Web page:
This is the first opinion piece in a four-part series that explores the advent of bitcoin as a store of…
This is the first opinion piece in a four-part series that explores the advent of bitcoin as a store of value and the implications of valuing the cryptocurrency in fiat. Read the first part here and the second here.
Just like price, transaction fees can very easily scare away people from entering the cryptocurrency market or, in the worst case, ever spending bitcoin. Even if you’re only investing, and don’t really need to use cryptocurrency on a daily basis, would you rather have to pay cents or a hefty portion of your transaction? That’s a no brainer.
If we see the case of bitcoin it becomes obvious it will soon stop being supported by merchants and people who use it as money. Check the graph below to understand why.
The exponential growth in transaction fees is indeed a bottleneck. Other cryptocurrencies haven’t suffered the same fate due to different factors. But the most important, I believe, is because of the low volume of users, compared to bitcoin.
If you see no relation between the network becoming clogged and transaction fees, it’s ok, although they’re intimately related (like Luke and Leia). During the CryptoKitties boom, the network became extremely slow and clogged, due to the fact people were using ethereum as money, in order to buy adorable virtual kitties. So if you actually had to make a payment, transfer, invest in an ICO, whatever it was, the only way to have your transaction processed in a timely manner was *drumroll*.. to pay high transaction fees!
In bitcoin we can easily check if there is any sort of correlation between transaction fees and the number of unconfirmed transactions. What this can tell us is something really obvious: if there are more transactions waiting to be approved, the fee will increase. We can simply look at the below mempool transaction count, which is basically the number of transactions waiting to be approved.
Transaction fees increase when the mempool increases. Obviously the overall price of transaction fees also increases if the price of bitcoin increases in USD. You can easily compare both graphs and see for yourself.
We will discuss scalability later, I assure you, but right now let’s quickly analyse transactions and miners behaviour.
Although the incentive for validators (miners) is to have the highest transaction fee possible per block, the opposite happens for users (people who transact in bitcoin). If there is unbalance, people simple move away, switching their bitcoin into another cryptocurrencies or fiat. If transaction fees are too low, then fewer miners will want to join the network and it takes longer for transactions to get approved.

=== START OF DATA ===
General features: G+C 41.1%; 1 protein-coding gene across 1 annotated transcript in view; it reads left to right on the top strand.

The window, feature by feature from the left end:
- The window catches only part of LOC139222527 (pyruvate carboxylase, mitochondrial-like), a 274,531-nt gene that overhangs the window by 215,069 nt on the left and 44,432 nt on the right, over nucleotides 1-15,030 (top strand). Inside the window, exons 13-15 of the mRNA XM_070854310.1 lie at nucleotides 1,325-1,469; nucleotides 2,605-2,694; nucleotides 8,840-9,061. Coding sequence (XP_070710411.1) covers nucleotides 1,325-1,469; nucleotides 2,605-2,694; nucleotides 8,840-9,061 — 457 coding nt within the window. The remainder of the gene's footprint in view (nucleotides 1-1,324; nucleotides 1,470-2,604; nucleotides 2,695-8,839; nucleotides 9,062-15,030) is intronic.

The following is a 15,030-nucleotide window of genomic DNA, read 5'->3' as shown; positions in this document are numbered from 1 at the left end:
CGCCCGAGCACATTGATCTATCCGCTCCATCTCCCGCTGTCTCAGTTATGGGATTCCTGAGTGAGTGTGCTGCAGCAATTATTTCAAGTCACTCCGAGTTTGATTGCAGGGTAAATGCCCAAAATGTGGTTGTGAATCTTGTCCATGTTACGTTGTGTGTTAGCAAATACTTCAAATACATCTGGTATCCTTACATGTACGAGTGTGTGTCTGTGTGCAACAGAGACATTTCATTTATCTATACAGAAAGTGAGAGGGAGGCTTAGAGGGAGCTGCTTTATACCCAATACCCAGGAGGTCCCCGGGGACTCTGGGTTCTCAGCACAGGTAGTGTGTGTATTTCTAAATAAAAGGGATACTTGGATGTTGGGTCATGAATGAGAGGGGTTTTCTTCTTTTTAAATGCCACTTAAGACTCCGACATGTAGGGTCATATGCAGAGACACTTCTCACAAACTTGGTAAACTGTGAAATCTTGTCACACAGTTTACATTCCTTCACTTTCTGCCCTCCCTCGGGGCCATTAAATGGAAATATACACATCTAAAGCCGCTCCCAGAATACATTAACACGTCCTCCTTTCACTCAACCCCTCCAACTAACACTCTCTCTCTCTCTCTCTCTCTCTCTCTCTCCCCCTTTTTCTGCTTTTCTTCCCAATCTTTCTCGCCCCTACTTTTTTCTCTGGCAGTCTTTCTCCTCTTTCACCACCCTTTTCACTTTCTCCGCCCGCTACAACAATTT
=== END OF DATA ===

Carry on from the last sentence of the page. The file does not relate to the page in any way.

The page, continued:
--- For the sake of the argument, I’m not taking into account the massive role the difficulty algorithm plays in this scenario. What is key to understand here is that the difficulty adjustment algorithm decides how hard it is for miners to solve a block. So the less miners (or full nodes) the easier the algorithm is, the more miners the harder it gets---
If you have bitcoin in an exchange you can simple trade it for another coin and that’s it. But if you’re locked with bitcoin in your personal wallet (keep it secret. Keep it safe) that means even if you want to get rid of your bitcoin, guess what pal? You’re going to pay high transaction fees anyway, as you’ll have to send your bitcoin from your personal wallet into an exchange wallet. So there you have it. No running away from the transaction fee monster.
So… Just have faith transaction fees will get lower?
There are different outcomes that can possible lower transaction fees. Some are:
Transaction fees work as an incentive mechanism and I believe the bitcoin’s pow consensus (and even a future pos) will always need fees to properly function. That also gives users the power to decide how fast they need their transactions to go through.
At the end of the day, cryptocurrency holders could just move to a different coin and be done with bitcoin. But do you really see that happening?
Featured image from Shutterstock.
Last modified (UTC): February 13, 2018 12:13 PM